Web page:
2. The star-struck detectiveColumbo is no stranger to high society types and household names, for the most part taking celebrity encounters in his stride. Sure he might request an autograph for Mrs Columbo, but he tends to avoid fanboy gawping to investigate cases on a professional footing. That poise goes right out of the window when he meets Nora Chandler, though. Columbo is star-struck, looking like he might even pass out at one stage with the giddy thrill of it all. “I’ve been in love with you all my life,” he bashfully concedes. The Lieutenant even rings home to try and get Nora chatting to the other love of his life, only to find that Mrs Columbo is out shopping, leaving Columbo and Nora mystifying his brother-in-law George instead. Columbo is known for playing mind games with his quarry, and doing what he can to disarm them and make them underestimate him. There may be a hint of that here, but one senses he really is just a massive fan of hers, making their first meeting an absolutely charming encounter.
1. Edith’s golden cameoNumero uno just has to be costume design LEGEND Edith Head’s cameo as herself. Fitting for an episode that features such luscious fashions throughout, Edith comes up with a new tie for Columbo to help Nora spruce up his shabby appearance, while all the while her array of Oscars are clearly visible on the desk behind. Deliciously, one of these Oscars was won in 1951 for her costume work on All About Eve – a film for which Anne Baxter won a Best Actress nomination. It’s a delightful Easter Egg of a scene, made even better by the fact that Peter Falk would present Head with a further Oscar the following year for her work on The Sting. Could it be that Falk was given this award to present because of Head’s Columbo appearance? I rather hope so…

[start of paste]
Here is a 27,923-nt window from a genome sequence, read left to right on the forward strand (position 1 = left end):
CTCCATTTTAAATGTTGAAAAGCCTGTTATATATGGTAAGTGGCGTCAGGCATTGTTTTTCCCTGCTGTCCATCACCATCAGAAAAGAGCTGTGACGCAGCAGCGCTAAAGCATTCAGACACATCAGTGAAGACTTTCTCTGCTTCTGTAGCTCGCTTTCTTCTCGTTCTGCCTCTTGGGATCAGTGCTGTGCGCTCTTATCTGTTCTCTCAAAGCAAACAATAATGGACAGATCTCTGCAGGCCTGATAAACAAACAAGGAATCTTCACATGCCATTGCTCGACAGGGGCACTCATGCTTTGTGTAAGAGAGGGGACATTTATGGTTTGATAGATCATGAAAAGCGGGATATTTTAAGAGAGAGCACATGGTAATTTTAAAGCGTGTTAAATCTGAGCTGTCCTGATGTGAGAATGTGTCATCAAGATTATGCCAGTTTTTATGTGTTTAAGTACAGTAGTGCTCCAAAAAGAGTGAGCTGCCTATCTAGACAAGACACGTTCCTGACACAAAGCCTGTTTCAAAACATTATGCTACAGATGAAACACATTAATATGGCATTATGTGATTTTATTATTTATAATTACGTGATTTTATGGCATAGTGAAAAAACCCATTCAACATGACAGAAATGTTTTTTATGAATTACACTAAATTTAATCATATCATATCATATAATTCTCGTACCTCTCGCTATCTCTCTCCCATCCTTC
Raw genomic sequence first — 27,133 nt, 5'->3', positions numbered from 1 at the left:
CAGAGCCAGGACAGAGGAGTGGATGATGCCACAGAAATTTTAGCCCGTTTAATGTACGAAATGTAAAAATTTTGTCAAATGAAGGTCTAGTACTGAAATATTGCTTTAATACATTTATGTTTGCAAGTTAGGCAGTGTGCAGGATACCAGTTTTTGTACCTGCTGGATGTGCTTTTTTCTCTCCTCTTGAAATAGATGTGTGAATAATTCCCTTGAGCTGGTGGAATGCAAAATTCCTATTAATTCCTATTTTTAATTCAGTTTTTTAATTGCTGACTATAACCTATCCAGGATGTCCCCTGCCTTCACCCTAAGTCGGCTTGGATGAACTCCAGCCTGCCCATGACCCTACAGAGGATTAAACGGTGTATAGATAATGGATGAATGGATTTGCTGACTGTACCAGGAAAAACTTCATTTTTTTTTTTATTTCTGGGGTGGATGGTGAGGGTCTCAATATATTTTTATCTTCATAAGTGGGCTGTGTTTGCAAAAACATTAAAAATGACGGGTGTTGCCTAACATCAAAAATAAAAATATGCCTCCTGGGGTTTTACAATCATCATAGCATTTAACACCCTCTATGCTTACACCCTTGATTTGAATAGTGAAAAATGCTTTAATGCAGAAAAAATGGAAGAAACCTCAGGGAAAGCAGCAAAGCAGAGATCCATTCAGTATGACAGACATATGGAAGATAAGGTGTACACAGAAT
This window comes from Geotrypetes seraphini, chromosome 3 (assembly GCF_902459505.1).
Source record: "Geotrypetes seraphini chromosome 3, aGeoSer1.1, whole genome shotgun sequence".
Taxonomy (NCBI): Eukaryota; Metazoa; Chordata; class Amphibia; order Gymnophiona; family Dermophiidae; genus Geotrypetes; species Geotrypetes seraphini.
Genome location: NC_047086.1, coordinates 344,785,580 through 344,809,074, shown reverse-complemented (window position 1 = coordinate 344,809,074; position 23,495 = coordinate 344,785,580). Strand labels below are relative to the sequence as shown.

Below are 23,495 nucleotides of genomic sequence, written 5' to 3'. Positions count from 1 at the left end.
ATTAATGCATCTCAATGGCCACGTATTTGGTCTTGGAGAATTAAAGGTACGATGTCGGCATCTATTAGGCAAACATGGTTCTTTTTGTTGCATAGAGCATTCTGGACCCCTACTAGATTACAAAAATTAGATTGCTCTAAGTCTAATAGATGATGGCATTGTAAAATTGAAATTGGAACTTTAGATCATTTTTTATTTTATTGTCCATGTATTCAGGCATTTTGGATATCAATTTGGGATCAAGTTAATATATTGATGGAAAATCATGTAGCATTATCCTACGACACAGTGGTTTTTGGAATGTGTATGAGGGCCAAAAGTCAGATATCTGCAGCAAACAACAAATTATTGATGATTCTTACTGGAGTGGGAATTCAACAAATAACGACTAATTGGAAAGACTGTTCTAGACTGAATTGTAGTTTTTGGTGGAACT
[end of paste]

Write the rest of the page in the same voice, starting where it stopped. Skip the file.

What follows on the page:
So that’s your lot, gang – unless, of course, you have a hankering for a more in-depth analysis of the episode which you can conveniently find right here! As always, I’d be delighted to hear your views on the episode and if your personal highlight isn’t here, please let me know what it is in the comments section below.
“It’s a delightful Easter Egg of a scene, made even better by the fact that Peter Falk would present Head with a further Oscar the following year.”
My favorite moment is when Columbo pulls up to Nora’s “cottage” the first time he meets her, and shows how genuinely star-stuck he is about meeting the famous movie star. After he gets out of his car, we see him brushing the dust off his pants and coat to make himself more presentable and then we are treated to some wonderful pantomime at the front door. With his back to the camera he rings the doorbell and then proceeds to apparently straighten his tie, check his zipper, and smooth his hair back. Then he turns to almost face the camera and he checks his fingernails. I don’t know if these few seconds were ad-libbed by Falk or if it was in the script, but either way Falk played it brilliantly.
I suspect there was some ad-libbing by Falk, as you suggest. And you’re right, he does it very nicely!
I would have the interplay with the entry gate on my top 5.
It’s the 1st “I have another car. my wife drives it. Of course it’s nothing special, just for transportation”
Also, the clue he gets from watching the old Nora film on tv after getting the tip From George is a great light bulb moment.
This is a fine episode! The exchanges between Nora Chandler and Jerry Parks are among the funniest. They’re great actors, among the best of the series.
Funny exchange between Columbo and Nora after she gives him the new tie:
Columbo: “I’ve got an anniversary coming up next week…I wonder if I can have that back [pointing to his old tie]…and save this [pointing to new tie around his neck] for a special occasion.”
Nora: “Sure. Why don’t you get your wife to take you on a shopping tour for your anniversary?”
So Columbo doesn’t view the upcoming anniversary as a special occasion. 🙂 This episode has a lot of good comedy in the dialogue…sometimes if you blink you can miss it. 🙂 🙂